Sometimes in life, a debt’s juice is worth the squeeze.

Under some circumstances, financing a vehicle makes sense – as long as purchasing upfront with cash isn’t a realistic option. Elsewhere, few people can foot the bill for a home or education directly out of pocket. These make sense because few other purchases represent such worthwhile long-term investments that reward their purchasers in the not-too-distant future.


Alas, sadly too much of Toronto consumers’ outstanding debts are born of paying too much beyond one’s means for things with no lasting or appreciating value. Though there are certainly many more extravagant-albatross expenditures to avoid, we’d like to conscientiously steer you clear of a few commonly financed purchases that are just never worth the debt you’ll ultimately adopt and pay interest on for years to come.


If anyone ever tells you that “You can’t put a price tag on memories” – especially is a travel agent ever says it – calmly scoot in the other direction.

It happens more often than we’d like to admit, and the young and indulgent that think themselves bulletproof against credit catastrophe aren’t always the ones maxing out their credit limits. Families and older adults sin against the sanctity of their credit ratings this way too. A week or two of unforgettable leisure in even the world’s most opulent locales is rarely worth thousands of dollars in debt on maxed-out credit cards to foot the bill. After all, what are you really left with once you’re home? Pictures, souvenirs, and the bills. That’s about it.

Pace yourself. A few summers of conservatively priced vacations paid for with whatever savings you can bear to part with lets you put what you would’ve instead paid in built-up credit card interest  toward either a slight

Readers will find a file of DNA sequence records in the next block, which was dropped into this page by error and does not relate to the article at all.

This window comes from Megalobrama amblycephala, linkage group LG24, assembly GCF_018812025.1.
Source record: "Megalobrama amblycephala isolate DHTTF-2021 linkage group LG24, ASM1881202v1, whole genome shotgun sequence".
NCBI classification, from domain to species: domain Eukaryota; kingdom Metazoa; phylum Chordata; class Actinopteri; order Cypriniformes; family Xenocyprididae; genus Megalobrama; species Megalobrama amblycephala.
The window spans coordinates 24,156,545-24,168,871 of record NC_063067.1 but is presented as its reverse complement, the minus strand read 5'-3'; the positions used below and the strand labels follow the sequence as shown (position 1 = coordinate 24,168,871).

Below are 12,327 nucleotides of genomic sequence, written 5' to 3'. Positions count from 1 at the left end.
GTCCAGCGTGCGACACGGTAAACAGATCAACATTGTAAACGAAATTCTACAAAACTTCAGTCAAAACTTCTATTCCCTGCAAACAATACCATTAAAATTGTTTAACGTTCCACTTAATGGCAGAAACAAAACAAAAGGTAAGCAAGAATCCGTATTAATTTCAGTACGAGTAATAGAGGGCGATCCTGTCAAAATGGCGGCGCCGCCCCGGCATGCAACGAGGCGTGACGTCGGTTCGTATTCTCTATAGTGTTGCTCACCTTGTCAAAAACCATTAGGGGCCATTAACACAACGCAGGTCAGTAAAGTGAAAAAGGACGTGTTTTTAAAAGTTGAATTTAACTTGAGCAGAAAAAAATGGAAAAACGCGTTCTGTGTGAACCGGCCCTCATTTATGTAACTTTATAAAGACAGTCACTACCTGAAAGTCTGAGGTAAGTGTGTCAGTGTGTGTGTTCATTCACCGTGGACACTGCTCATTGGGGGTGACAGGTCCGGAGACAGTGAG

ly upgraded getaway the next year or even a dream trip in a few years instead.


To be honest, this goes for just about any unnecessary recreational vehicle: if it isn’t needed for regular transportation, then it isn’t important enough to go into debt purchasing it, period. Vehicles of any kind rarely appreciate in value.

These are the kinds of things one buys with cash, whether new or used, after years spent saving up. This also gives you time to continually reassess just how dearly you desire a new vessel or vehicle. Also, be honest about how much time you’ll really spend with these toys. If your yearly days enjoying them are comparatively small, consider just renting locally when you want to indulge in some recreational riding, sailing, or fishing.

If the day comes when you do the math and find that owning an ATV, boat or dirt bike would cost far less in the long run than what you pay annually to rent, then lay out a plan to save up and pay in full with cash.


Our reality checks don’t get much more blunt than this one: debt and differing philosophies of personal finance can taint and rot otherwise happy relationship and marriages quicker than couples or their families can realize what they’ve gotten themselves into.

Marriages don’t always last. Let’s be honest: engagements don’t always lead to marriage. A $10,000 investment in a symbol of a marriage that failed or even an engagement that never led to the altar anyway is one debilitating, depressing sunk cost. The reality of a wedding is that a marriage that begins with taking out a crippling amount of debt to finance a single day’s elaborate festivities starts a life together off under a cloud of financial strife. Anymore, it’s hardly unusual for couples and their families to invest the equivalent to a mortgage payment or even a down payment on a home or vehicle into an overly elegant wedding.

Instead, invest early on in a wedding planner committed to keeping your day within a realistic budget that allows you both to start your life together with a savings, not a bill with a due date.

A price
y education can begin the foundation of a long, successful, financially sound career. Homes build precious equity with the right care. Even vehicles bring us to and from places we need to be. That makes them often worth accepting the debt in exchange for the future rewards.

The purchases we’ve outlined above typically offer no such extensive dividends. Think wisely about what you’re really getting for your debt.